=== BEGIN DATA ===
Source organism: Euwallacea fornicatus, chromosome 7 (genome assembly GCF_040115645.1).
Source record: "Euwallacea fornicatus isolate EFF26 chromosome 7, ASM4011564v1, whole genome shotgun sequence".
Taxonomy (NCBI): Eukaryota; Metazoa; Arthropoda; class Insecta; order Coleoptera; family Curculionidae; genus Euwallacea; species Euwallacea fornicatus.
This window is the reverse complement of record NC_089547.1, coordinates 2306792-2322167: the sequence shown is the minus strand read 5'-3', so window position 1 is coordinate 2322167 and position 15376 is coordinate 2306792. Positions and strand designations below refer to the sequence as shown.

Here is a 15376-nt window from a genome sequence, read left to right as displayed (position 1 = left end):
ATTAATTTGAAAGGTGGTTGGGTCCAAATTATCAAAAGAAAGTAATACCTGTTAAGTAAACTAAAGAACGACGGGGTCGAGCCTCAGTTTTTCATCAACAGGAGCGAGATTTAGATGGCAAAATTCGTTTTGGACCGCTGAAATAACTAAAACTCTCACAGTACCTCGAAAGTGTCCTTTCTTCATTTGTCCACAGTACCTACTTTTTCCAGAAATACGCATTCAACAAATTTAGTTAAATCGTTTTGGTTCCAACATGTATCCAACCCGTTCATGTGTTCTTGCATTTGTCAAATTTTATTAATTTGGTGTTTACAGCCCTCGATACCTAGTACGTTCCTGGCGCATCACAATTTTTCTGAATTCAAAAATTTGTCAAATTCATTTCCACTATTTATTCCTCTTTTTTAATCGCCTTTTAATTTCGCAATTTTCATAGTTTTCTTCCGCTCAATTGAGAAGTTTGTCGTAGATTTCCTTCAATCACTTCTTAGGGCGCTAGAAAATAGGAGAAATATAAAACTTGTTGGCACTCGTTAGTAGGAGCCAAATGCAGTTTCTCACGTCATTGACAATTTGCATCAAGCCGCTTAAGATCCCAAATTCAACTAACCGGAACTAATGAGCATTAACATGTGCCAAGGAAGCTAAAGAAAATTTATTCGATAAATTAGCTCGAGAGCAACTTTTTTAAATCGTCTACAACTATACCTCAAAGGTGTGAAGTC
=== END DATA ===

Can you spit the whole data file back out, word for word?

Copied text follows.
Source organism: Euwallacea fornicatus, chromosome 7 (genome assembly GCF_040115645.1).
Source record: "Euwallacea fornicatus isolate EFF26 chromosome 7, ASM4011564v1, whole genome shotgun sequence".
Taxonomy (NCBI): Eukaryota; Metazoa; Arthropoda; class Insecta; order Coleoptera; family Curculionidae; genus Euwallacea; species Euwallacea fornicatus.
This window is the reverse complement of record NC_089547.1, coordinates 2306792-2322167: the sequence shown is the minus strand read 5'-3', so window position 1 is coordinate 2322167 and position 15376 is coordinate 2306792. Positions and strand designations below refer to the sequence as shown.

Here is a 15376-nt window from a genome sequence, read left to right as displayed (position 1 = left end):
ATTAATTTGAAAGGTGGTTGGGTCCAAATTATCAAAAGAAAGTAATACCTGTTAAGTAAACTAAAGAACGACGGGGTCGAGCCTCAGTTTTTCATCAACAGGAGCGAGATTTAGATGGCAAAATTCGTTTTGGACCGCTGAAATAACTAAAACTCTCACAGTACCTCGAAAGTGTCCTTTCTTCATTTGTCCACAGTACCTACTTTTTCCAGAAATACGCATTCAACAAATTTAGTTAAATCGTTTTGGTTCCAACATGTATCCAACCCGTTCATGTGTTCTTGCATTTGTCAAATTTTATTAATTTGGTGTTTACAGCCCTCGATACCTAGTACGTTCCTGGCGCATCACAATTTTTCTGAATTCAAAAATTTGTCAAATTCATTTCCACTATTTATTCCTCTTTTTTAATCGCCTTTTAATTTCGCAATTTTCATAGTTTTCTTCCGCTCAATTGAGAAGTTTGTCGTAGATTTCCTTCAATCACTTCTTAGGGCGCTAGAAAATAGGAGAAATATAAAACTTGTTGGCACTCGTTAGTAGGAGCCAAATGCAGTTTCTCACGTCATTGACAATTTGCATCAAGCCGCTTAAGATCCCAAATTCAACTAACCGGAACTAATGAGCATTAACATGTGCCAAGGAAGCTAAAGAAAATTTATTCGATAAATTAGCTCGAGAGCAACTTTTTTAAATCGTCTACAACTATACCTCAAAGGTGTGAAGTC